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  3. Pardon me, but I think he just didn't want to be bothered by the whole thing -- and that he had no idea what the item was worth. Or, who knows, perhaps they had an argument over something else and he was just getting even with her by not letting her have the item. I was once married to someone like that and that's why I jump to those conclusions... I could be 'way off base.

    After your rave review of Mannheim Steamroller I'm going to youtube to see if there is a video of a performance. You've aroused my curiosity about them. Even though I'm aware that the video won't be equal to being at a performance in person, maybe it will give me an idea as to what their performances are like.

    As always your blog is a blast!

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    1. I don't know what went on between them but she does have a habit of getting tired of things after a couple of years. Maybe he thought the same would happen to my cabinet. Whatever the case, I was really surprised that he the final word on home decorating.

      Mannheim Steamroller has been around for decades, it shouldn't be hard to find them on YouTube, but they have website at:MannheimSteamroller.com

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  4. When I started cleaning out my office last year, I commandeered an empty bookcase in my department's public area and filled it with books that were free for the taking. I considered most of those books desirable; I found many of them hard to part with. But my students weren't particularly interested and most of them eventually ended up in the recycling. It's always tricky when giver and potential receiver don't perceive the same value in the item being given. I am reminded of the mother of a friend of mine who, when she was downsizing, asked each of her children to make three lists: things they really wanted to have, things they would like to have, and things they would prefer to take rather than see them go to Good Will. It worked very well, but I bet she was surprised at some of the items that her children did and didn't value. -Jean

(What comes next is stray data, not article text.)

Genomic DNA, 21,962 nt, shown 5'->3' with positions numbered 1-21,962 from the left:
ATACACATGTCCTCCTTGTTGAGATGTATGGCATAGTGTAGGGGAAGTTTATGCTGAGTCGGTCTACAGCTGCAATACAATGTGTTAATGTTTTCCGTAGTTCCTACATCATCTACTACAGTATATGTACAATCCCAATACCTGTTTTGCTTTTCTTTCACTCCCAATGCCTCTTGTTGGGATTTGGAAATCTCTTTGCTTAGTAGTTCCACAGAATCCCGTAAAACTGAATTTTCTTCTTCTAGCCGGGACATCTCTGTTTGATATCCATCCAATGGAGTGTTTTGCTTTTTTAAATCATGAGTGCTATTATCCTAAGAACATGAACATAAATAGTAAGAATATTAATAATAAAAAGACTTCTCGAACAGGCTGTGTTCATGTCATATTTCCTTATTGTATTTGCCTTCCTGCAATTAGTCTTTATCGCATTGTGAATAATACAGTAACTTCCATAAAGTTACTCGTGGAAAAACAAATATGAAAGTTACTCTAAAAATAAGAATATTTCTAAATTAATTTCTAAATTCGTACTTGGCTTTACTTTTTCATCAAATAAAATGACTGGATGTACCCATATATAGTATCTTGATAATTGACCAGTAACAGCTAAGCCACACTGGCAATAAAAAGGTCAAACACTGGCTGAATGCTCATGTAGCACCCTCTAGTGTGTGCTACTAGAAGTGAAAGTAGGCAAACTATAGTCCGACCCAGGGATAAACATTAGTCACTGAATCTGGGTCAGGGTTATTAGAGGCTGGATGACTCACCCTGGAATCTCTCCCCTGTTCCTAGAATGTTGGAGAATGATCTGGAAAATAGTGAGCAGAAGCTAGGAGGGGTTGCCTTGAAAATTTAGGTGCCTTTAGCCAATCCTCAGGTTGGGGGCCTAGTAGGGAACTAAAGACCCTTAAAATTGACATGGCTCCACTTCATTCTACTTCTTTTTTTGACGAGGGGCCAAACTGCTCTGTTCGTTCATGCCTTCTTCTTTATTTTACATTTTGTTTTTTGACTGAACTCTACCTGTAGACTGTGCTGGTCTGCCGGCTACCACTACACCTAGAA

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    1. Gosh, I found books to be the hardest of all to downsize. I did let go of a lot them between the auction house and donating them to the library's sale, but I have a lot more to go that will probably go on eBay, like "The History of Clowns" written in the early 1800s with wonderful illustrations. I would hate to think a book like that would get destroyed because no one at a book sale bought it.

      Your friend's mother had a great idea. When my nieces and nephew had a similar opportunity to pick over my mom's stuff, I was surprised at what they took. One niece went straight to the cupboard and pulled out a yellow bowl that I hardly remembered but to her, it was the best thing in the house. It came with memories attached that none of the rest of us shared, apparently.

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  5. I love the music of Mannheim Steamroller--have many of their DC's. What would irritate me more about calling at the last minute to say they wouldn't be picking up the cabinet, is the fact that they don't seem to want a family heirloom! What is wrong with people nowadays that don't treasure the old treasures--especially family ones?

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    1. This piece actually belonged to the guy's grandparents, not the woman's which makes it even harder to understand. They have a huge house and it's decorated in a style that would have fit right with the Hoosier. This whole thing started when she heard that I was thinking about moving and downsizing and she offered to buy it because she always loved it. I said, no, that I'd give it to her because it would have pleased my husband that it was going to stay in the family. Oh well, let that be a lesson to me.